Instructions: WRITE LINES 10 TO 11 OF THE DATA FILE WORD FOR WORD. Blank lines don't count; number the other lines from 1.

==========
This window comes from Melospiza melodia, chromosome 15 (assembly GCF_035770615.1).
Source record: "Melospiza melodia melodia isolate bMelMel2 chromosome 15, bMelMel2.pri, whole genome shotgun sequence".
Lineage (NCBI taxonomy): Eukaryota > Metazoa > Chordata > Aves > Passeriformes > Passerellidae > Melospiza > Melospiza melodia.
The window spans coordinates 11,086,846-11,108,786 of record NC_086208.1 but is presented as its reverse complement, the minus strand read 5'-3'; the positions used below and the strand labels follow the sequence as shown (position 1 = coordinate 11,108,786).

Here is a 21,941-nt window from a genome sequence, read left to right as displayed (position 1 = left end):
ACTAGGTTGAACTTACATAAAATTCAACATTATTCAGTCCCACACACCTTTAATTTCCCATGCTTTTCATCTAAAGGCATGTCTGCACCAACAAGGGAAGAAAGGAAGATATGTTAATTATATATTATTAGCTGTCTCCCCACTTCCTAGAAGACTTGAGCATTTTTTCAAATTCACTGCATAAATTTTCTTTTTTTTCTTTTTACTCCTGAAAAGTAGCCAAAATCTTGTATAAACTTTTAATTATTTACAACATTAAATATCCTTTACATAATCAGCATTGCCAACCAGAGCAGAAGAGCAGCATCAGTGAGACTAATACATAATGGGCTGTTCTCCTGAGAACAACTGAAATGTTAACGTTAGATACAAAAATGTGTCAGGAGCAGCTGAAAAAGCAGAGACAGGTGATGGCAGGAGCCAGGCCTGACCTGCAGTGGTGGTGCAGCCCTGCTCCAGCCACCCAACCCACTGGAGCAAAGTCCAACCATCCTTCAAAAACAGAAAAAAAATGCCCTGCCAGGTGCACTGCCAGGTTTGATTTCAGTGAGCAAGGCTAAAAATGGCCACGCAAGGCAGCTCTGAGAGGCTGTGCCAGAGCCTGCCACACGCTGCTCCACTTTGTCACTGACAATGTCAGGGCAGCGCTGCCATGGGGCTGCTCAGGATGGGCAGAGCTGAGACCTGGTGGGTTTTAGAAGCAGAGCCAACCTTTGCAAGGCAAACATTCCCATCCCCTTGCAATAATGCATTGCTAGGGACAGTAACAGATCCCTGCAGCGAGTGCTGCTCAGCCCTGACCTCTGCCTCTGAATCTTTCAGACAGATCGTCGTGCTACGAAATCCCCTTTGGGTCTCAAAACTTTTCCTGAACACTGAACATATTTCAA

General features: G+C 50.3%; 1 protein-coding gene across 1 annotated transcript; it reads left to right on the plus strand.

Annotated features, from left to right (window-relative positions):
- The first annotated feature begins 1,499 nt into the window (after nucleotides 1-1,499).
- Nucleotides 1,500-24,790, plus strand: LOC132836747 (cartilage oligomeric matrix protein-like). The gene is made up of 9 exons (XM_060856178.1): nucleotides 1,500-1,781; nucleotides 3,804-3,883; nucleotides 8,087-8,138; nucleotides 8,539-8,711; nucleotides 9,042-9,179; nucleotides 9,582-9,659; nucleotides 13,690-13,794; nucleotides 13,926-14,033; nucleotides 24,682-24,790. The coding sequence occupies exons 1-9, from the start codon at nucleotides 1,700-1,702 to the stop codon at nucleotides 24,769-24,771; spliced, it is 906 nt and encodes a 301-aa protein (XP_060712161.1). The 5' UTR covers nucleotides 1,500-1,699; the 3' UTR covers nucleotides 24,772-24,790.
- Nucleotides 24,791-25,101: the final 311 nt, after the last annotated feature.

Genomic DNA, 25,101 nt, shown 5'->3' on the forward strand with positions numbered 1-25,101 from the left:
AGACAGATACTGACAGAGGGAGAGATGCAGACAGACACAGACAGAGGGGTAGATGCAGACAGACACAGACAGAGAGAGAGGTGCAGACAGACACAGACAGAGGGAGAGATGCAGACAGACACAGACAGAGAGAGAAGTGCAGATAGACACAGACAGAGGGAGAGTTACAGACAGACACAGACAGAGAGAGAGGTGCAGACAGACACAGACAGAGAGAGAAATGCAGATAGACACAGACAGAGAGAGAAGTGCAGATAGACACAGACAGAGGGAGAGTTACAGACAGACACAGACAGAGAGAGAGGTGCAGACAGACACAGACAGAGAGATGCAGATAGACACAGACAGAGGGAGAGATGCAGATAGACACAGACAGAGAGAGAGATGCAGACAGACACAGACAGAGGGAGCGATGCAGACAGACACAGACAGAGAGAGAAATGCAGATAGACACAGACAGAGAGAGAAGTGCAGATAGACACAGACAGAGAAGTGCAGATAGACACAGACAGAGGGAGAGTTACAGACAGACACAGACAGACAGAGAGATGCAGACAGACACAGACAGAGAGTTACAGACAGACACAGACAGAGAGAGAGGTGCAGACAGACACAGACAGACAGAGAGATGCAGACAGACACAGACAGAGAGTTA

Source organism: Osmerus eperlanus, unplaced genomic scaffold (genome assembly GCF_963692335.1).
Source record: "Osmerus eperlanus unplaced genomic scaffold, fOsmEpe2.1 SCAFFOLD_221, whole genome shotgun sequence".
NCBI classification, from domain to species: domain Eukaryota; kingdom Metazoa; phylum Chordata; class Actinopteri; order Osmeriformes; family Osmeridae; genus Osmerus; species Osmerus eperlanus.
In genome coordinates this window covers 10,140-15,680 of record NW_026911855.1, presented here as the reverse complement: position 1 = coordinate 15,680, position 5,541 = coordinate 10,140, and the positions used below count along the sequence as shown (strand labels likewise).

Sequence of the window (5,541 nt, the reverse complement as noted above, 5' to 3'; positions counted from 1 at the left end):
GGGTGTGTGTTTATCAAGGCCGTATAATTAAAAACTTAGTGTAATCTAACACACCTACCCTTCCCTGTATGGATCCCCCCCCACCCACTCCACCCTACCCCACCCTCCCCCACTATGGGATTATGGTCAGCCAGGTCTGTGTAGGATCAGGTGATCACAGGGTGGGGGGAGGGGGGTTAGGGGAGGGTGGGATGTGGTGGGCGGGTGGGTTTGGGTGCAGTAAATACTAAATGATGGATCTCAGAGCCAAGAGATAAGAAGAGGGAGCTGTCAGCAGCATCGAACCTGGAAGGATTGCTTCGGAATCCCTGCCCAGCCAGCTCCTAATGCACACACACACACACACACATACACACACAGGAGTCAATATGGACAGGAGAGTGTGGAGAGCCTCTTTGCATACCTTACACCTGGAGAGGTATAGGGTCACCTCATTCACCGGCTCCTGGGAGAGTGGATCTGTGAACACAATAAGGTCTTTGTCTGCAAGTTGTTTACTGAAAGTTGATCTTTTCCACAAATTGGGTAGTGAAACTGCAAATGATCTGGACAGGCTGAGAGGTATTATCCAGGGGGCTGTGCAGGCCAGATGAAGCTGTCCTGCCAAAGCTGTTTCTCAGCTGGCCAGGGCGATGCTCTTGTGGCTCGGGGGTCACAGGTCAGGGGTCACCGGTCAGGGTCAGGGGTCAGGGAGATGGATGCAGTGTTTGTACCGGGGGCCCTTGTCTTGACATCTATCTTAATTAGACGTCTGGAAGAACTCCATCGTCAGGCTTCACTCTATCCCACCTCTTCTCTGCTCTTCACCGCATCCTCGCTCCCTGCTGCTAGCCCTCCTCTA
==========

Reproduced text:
- Nucleotides 1,500-24,790, plus strand: LOC132836747 (cartilage oligomeric matrix protein-like). The gene is made up of 9 exons (XM_060856178.1): nucleotides 1,500-1,781; nucleotides 3,804-3,883; nucleotides 8,087-8,138; nucleotides 8,539-8,711; nucleotides 9,042-9,179; nucleotides 9,582-9,659; nucleotides 13,690-13,794; nucleotides 13,926-14,033; nucleotides 24,682-24,790. The coding sequence occupies exons 1-9, from the start codon at nucleotides 1,700-1,702 to the stop codon at nucleotides 24,769-24,771; spliced, it is 906 nt and encodes a 301-aa protein (XP_060712161.1). The 5' UTR covers nucleotides 1,500-1,699; the 3' UTR covers nucleotides 24,772-24,790.
- Nucleotides 24,791-25,101: the final 311 nt, after the last annotated feature.